Aaron Lennon began his career at his boyhood club, Leeds United, where he was earmarked for stardom at an early age. Lennon was raised in the Chapeltown area of the city, the son of a taxi driver, and was first spotted by scouts at a time when Leeds were challenging for the Premier League and Champions League.
In another era the lightning quick winger could have enjoyed a prolonged career at the Yorkshire club, but the financial problems that engulfed Elland Road forced him out early.
He became Leeds’s youngest first-team player at just 16 years and 129 days in 2003, but no sooner was he impressing at senior level than he was being recognised as one of the prized assets that would have to be sold.
Such were Leeds’s financial difficulties at the time that he moved to Tottenham Hotspur in 2005 for just £1 million.
“He actually took a wage cut to go to Tottenham from Leeds,” his then manager at Elland Road, Kevin Blackwell, revealed following the sale. “The contract that he had was so prohibitive to Leeds – it came from the Premiership days – that there was no way we could afford to keep him.”
Lennon spent 10 years in north London, making more than 226 appearances for Spurs, where he won the League Cup and helped secure Champions League qualification. In 2006 he was among the nominees for the Professional Footballers’ Association Young Player of the Year award, losing out to Manchester United’s Wayne Rooney.
Lennon became a regular in the England squad, appearing at the World Cup in both 2006 with Sven-Goran Eriksson and 2010 under Fabio Capello.
But his Spurs career ground to a halt with the appointment of Mauricio Pochettino when it was made clear he was no longer part of the Argentine manager’s first-team plans.
Roberto Martínez signed him on loan at Everton in 2015 but, after an encouraging six months, he briefly returned to Spurs, where he was training with the younger professionals until his future could be resolved.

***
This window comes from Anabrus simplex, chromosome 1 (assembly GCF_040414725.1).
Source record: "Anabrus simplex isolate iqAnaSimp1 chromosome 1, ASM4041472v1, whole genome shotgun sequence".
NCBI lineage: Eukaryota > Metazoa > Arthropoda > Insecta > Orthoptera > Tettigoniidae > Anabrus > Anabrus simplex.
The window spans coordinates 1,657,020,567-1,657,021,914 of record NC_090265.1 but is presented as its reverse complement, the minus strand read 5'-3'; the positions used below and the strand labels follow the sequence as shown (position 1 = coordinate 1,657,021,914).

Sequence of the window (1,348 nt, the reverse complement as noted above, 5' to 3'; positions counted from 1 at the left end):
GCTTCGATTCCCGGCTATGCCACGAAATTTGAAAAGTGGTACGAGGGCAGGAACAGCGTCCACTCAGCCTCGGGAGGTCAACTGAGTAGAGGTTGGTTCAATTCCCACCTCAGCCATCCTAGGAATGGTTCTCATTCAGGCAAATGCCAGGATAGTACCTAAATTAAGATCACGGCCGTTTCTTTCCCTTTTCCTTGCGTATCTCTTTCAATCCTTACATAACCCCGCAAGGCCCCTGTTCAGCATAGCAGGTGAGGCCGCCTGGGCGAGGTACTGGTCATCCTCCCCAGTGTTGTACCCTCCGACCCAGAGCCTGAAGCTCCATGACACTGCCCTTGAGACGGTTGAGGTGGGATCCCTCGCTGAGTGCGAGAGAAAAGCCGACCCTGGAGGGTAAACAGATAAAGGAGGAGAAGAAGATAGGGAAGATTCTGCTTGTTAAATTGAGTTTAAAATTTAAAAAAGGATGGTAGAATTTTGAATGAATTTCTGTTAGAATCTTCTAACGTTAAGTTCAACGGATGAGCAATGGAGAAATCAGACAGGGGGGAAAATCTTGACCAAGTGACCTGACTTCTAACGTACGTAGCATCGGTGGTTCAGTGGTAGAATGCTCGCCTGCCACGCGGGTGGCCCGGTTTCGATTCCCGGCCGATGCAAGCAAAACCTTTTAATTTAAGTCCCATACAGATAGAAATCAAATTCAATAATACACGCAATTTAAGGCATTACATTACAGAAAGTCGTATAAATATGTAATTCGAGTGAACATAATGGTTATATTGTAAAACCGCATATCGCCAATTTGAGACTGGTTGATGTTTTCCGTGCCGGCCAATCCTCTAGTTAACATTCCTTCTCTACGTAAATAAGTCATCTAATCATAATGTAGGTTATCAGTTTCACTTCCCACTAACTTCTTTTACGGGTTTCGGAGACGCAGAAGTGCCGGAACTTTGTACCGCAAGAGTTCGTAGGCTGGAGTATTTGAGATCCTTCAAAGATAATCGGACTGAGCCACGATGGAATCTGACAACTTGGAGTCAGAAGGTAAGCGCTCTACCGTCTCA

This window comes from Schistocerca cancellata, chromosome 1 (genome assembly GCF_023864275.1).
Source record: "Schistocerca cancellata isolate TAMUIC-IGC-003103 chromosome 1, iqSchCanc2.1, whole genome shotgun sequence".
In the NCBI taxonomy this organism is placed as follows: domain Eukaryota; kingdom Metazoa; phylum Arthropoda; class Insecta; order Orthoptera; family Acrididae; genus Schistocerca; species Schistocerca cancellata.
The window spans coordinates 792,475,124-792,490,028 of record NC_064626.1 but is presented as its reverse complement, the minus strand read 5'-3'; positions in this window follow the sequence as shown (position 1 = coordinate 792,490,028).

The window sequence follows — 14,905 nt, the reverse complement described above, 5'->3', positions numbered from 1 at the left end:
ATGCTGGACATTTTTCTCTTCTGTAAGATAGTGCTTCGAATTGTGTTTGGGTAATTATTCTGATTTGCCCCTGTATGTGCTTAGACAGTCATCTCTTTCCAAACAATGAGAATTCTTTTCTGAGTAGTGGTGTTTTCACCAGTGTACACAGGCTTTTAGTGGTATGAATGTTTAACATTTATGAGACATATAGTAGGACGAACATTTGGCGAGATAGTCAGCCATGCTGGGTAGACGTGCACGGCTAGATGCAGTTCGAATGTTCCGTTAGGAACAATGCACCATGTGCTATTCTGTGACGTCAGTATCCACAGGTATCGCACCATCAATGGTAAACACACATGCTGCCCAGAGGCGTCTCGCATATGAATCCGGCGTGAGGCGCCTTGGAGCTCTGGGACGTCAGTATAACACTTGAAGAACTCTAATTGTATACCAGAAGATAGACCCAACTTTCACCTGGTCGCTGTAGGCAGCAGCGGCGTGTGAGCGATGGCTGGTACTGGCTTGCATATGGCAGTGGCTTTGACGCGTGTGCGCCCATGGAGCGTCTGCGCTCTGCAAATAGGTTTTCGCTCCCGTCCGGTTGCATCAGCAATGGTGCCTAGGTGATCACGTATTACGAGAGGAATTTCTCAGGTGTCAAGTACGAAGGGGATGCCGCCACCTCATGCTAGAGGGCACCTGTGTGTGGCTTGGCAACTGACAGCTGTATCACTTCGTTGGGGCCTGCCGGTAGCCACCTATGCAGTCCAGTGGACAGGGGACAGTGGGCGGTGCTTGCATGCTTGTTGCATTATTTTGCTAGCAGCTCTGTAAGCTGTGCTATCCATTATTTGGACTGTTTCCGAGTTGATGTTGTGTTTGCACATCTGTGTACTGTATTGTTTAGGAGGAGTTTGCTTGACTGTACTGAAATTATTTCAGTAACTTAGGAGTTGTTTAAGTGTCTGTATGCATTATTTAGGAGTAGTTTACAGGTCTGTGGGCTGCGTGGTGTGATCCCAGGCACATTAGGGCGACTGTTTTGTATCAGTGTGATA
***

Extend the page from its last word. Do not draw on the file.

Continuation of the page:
“People made it out to be a lot worse than it actually was,” Lennon said of the experience at White Hart Lane. “I went back in and there were a few of us who were told that we were not going to be in their plans. They told us that there were going to be sessions put on for us. I chose to train with the youth team and it went well.”
Everton returned with a bid of £4.5 million to secure Lennon but, after an inconsistent first season at Goodison Park, history seemed to repeat itself with the arrival of Ronald Koeman to replace Martínez last summer.
Lennon has rarely featured under the Dutchman, whose favoured 4-3-3 formation does not accommodate an out-and-out winger of his style.
The 30-year-old’s career has stalled again, something he admitted was a source of concern at his previous club as lack of game time could impact on his physical condition.
“I’ve been in the game a long time and I know that if you are not fit, it’s not going to help you,” he said on his arrival at Everton.
“You just have to train as hard as you can throughout the week. The motivation as a pro is to keep myself as fit as I can because if I am not, it will be no benefit.”